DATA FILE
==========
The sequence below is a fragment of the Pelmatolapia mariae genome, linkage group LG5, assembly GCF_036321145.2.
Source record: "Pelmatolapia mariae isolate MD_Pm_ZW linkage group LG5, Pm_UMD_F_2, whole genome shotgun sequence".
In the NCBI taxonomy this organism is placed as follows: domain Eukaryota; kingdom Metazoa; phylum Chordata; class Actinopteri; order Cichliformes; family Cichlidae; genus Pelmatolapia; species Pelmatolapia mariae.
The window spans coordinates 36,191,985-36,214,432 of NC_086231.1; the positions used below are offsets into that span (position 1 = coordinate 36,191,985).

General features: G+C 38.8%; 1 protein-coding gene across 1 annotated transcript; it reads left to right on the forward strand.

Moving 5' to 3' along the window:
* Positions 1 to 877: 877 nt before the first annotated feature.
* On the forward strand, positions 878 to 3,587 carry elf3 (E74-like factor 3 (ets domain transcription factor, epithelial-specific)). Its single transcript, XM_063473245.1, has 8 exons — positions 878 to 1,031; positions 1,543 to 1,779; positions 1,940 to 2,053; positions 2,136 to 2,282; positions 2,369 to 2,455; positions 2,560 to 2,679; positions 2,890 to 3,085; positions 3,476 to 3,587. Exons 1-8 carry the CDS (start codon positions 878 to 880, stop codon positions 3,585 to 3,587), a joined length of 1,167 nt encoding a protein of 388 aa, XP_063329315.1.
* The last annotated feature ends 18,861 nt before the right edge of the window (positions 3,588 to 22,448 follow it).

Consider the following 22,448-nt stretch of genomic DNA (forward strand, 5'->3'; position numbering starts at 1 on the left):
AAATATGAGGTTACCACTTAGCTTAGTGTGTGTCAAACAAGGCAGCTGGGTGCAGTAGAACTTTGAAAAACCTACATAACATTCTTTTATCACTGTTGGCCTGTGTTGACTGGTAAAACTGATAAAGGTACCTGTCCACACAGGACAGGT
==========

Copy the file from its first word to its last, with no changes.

The sequence below is a fragment of the Pelmatolapia mariae genome, linkage group LG5, assembly GCF_036321145.2.
Source record: "Pelmatolapia mariae isolate MD_Pm_ZW linkage group LG5, Pm_UMD_F_2, whole genome shotgun sequence".
In the NCBI taxonomy this organism is placed as follows: domain Eukaryota; kingdom Metazoa; phylum Chordata; class Actinopteri; order Cichliformes; family Cichlidae; genus Pelmatolapia; species Pelmatolapia mariae.
The window spans coordinates 36,191,985-36,214,432 of NC_086231.1; the positions used below are offsets into that span (position 1 = coordinate 36,191,985).

General features: G+C 38.8%; 1 protein-coding gene across 1 annotated transcript; it reads left to right on the forward strand.

Moving 5' to 3' along the window:
* Positions 1 to 877: 877 nt before the first annotated feature.
* On the forward strand, positions 878 to 3,587 carry elf3 (E74-like factor 3 (ets domain transcription factor, epithelial-specific)). Its single transcript, XM_063473245.1, has 8 exons — positions 878 to 1,031; positions 1,543 to 1,779; positions 1,940 to 2,053; positions 2,136 to 2,282; positions 2,369 to 2,455; positions 2,560 to 2,679; positions 2,890 to 3,085; positions 3,476 to 3,587. Exons 1-8 carry the CDS (start codon positions 878 to 880, stop codon positions 3,585 to 3,587), a joined length of 1,167 nt encoding a protein of 388 aa, XP_063329315.1.
* The last annotated feature ends 18,861 nt before the right edge of the window (positions 3,588 to 22,448 follow it).

Consider the following 22,448-nt stretch of genomic DNA (forward strand, 5'->3'; position numbering starts at 1 on the left):
AAATATGAGGTTACCACTTAGCTTAGTGTGTGTCAAACAAGGCAGCTGGGTGCAGTAGAACTTTGAAAAACCTACATAACATTCTTTTATCACTGTTGGCCTGTGTTGACTGGTAAAACTGATAAAGGTACCTGTCCACACAGGACAGGT